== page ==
World Cup Fever in Argentina
We all know that Argentina is crazy about football (aka soccer in the USA). People don’t work during games, which are routinely on at places of work or in nearby crowded cafes around the country. But this phenomenon is not limited to Argentina.
Brazil, the U.K., Germany, Italy, and basically every country in the world with a rich tradition in football / soccer (where the heck does the word soccer come from anyway? And why do we (Americans) call American football, “football” if you basically never use your feet to kick the ball?) stop everything for world cup games.
So why the lack of enthusiasm in the U.S.? Well up until this year, the USA national soccer team had never advanced past group play since 1930 which was the first world cup ever! So basically, we’ve had about 70 or 80 years of sucking badly.
Now, with Donovan’s goal in the 90th minute against Algeria, we can expect a meteoric rise in the popularity of football / soccer in the USA, which really can be traced back to the 1994 world cup that was played in the USA. That marked the beginning of the growth in interest, the active marketing efforts to youngsters to get them involved in the sport, and the creation of the MLS (Major League Soccer) in the USA.
Will we Americans ever have the “hinchas” (crazy fan’s) that the rest of the world boasts? I’m not sure if that will happen anytime soon. Although they have begun painting their faces.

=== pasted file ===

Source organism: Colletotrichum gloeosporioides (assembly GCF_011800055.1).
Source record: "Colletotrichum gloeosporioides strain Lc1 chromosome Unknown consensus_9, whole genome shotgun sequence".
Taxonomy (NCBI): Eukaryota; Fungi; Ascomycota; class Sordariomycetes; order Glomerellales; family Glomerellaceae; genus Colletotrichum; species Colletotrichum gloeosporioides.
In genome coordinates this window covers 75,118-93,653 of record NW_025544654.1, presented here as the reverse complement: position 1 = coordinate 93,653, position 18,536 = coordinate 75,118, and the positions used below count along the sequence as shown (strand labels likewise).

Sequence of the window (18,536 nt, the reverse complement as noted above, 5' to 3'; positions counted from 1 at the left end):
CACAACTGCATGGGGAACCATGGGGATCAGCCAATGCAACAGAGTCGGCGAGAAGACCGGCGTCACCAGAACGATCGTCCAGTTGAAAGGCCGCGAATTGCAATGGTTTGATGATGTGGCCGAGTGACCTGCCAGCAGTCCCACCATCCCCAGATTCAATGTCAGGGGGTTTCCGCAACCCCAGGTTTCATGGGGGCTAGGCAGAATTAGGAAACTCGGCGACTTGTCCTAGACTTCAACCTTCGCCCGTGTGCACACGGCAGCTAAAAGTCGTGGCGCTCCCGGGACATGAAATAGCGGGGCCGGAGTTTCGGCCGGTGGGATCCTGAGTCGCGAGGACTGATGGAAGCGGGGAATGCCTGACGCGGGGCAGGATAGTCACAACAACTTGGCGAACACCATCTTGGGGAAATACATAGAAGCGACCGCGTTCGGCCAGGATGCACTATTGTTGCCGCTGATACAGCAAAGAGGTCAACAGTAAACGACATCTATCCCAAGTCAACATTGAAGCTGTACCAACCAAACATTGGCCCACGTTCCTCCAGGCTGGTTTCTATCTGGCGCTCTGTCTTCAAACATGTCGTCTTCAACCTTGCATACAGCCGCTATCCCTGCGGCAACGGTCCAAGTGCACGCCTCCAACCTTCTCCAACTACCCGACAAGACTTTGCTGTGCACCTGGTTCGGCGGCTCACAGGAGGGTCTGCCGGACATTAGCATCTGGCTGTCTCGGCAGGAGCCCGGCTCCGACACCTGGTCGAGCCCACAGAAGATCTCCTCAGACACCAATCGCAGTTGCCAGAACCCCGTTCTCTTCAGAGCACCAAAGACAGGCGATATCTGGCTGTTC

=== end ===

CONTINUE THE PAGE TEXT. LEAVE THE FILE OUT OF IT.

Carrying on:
Will soccer ever become the most popular spectator sport in the USA like it is in every other country in the world? Doubtful. The reason? We American’s tend to prefer “logical” or “rational” sports where there is a lot of quid pro quo.
In basketball, if you are fouled you get free throws. In American football if there is a penalty, position is won or lost. In baseball, the teams with the best pitching and defense almost always win.
In soccer, however, as is routinely talked about, one team can outplay the other for 90 minutes–even to a dramatic level–and still lose the game on one freak goal, since goals are so scarce. The other problem that I personally have with soccer is that fouls don’t really mean anything unless they occur in the penalty box. But then also, the foul is overly drastic, because a penalty shot almost always results in a goal.
Normal fouls in soccer simply result in a free kick. Unless that free kick is taken from a great angle at the goal and very close to the goal, they never result in a goal, and since fouls are not tallied like they are in basketball, a player can foul as much as he wants without fear of ejection.
Take the Argentina / Greece game of a few days ago. The Greeks kicked the hell out of the Argentines. Literally. They simply kicked them and threw them to the ground a lot. Messi got clobbered so many times and held so many times that it prevented at least 3 goals. Argentina should have won the game 5-0. But since the refs in soccer almost never call fouls away from the ball, and since the fouls they do call effectively stop play and in the case of this game drastically benefit the defense, the game loses is rationality.
It is beautiful to watch, though.